Alaska joins 13 other states in suing Biden Administration over oil and gas moratorium


Fourteen U.S. states, including Alaska, filed a lawsuit on Wednesday against the Biden Administration over its moratorium on new oil and gas leasing on federal land and waters.

Alaska is part of a 13-state coalition that filed a lawsuit in federal court in Louisiana. The coalition is made up of Alabama, Alaska, Arkansas, Georgia, Mississippi, Missouri, Montana, Nebraska, Oklahoma, Texas, Utah and West Virginia, according to a report from Reuters.

The 14th state, Wyoming, filed its own lawsuit in federal court in that state.

As one of the first acts of his presidency, Biden signed an executive order on his first day in office to stop new leasing on federal property in leasing programs managed by the Department of the Interior.

“We fear that President Biden’s attack on federal oil and gas leasing has only begun, and the State must be involved to protect the interests of all Alaskans in the responsible development of the bountiful natural resources contained within Alaska,” said Alaska Gov. Mike Dunleavy. 

“As today marks the 32nd anniversary of the Exxon Valdez oil spill at Bligh Reef, we reflect on the ways in which we have incorporated precautions to ensure an event like this will never occur again. The petroleum resources that are so important to Americans and our economy will need to be developed from somewhere in the world. We’re proud of the efforts we make to responsibly develop and transport oil to meet American demand, and we’re only getting better,” he said.


  1. I note that the actions were filed in courts in Louisiana and Wyoming and may eventually be heard by circuit courts associated with those districts. Thus, the Biden-Harris regime will not have the comfort of judges in California, New York and DC to hear the case. This might be a fun one to watch.

  2. Glad to see this. I initially saw the lawsuit and saw that Alaska was not participating and wondered why. We need to really gear up for a battle. Biden and his handlers want to cripple this state so we would have to bow down to them and plead for hand outs. They’re attacking our fishing industry here in the SE and we have counter suits filed. What a waste and shame. All this money and time dedicated when it could be going to other causes (like cleaning up pollution and litter). But, the agenda is not conservation, its about control and money.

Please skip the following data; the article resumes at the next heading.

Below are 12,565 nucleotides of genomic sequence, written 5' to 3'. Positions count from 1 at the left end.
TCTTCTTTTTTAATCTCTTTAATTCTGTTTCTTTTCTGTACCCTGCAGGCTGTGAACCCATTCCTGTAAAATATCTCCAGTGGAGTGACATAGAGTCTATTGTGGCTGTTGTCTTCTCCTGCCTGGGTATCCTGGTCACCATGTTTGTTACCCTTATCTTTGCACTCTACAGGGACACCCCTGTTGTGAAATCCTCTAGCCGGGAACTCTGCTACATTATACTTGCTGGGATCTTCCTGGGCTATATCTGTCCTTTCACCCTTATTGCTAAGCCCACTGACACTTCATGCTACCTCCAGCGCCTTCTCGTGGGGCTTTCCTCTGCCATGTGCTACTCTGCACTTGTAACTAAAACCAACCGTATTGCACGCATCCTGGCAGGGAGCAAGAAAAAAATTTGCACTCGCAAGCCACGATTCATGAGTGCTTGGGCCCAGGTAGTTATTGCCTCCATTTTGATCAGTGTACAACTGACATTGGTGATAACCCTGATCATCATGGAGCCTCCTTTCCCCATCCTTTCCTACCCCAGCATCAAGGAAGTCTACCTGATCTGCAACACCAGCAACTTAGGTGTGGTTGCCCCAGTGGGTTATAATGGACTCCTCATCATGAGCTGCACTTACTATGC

3. Well Biden, you just alienated 14 states and Alaskans won’t take your muck , So back off. Leave our oil and gas alone .

    • They don’t care about 49.9999999% of the people, the unwashed masses existing only to serve the ‘pretty people.’ So long as we keep their park clean and keep out of their sight they will generously share enough crumbs for us to survive.

  4. It is good news to hear that Alaska has become the 14th state to join the suit. I like ‘good news’ but why couldn’t Alaska been the one to start the “coalition”, not wait until the political wind blows us up on the lee shore, still in danger. Alaska derives a bigger percentage of income than any, from , let’s face it, oil. We (our politicians) should be fighting like our fiscal life depends on it. If the truth hurts, we deal with it then. For Alaska to survive fiscally over the short and long term, we need leadership that will take the reins, not use action as an afterthought. If there ever were a time for that person and those people to stand up for Alaska, now is it. Maybe we already have them and the continuing crises will bring those leaders to the fore. I don’t believe true leadership can be bought, coerced or inherited. Leadership comes from the individual instinctively. What we are being forced to deal with currently and for the foreseeable future as a state and as individuals, will be a test like no other. Keep the faith.

  5. Maybe Alaska should have gone alone because we’re the only state with a statehood act which can’t sell subsurface rights along with surface rights. Our mineral and oil assets are specifically designated for self sustaining our economy.
    While the argument concerns federal land, we still get a share.

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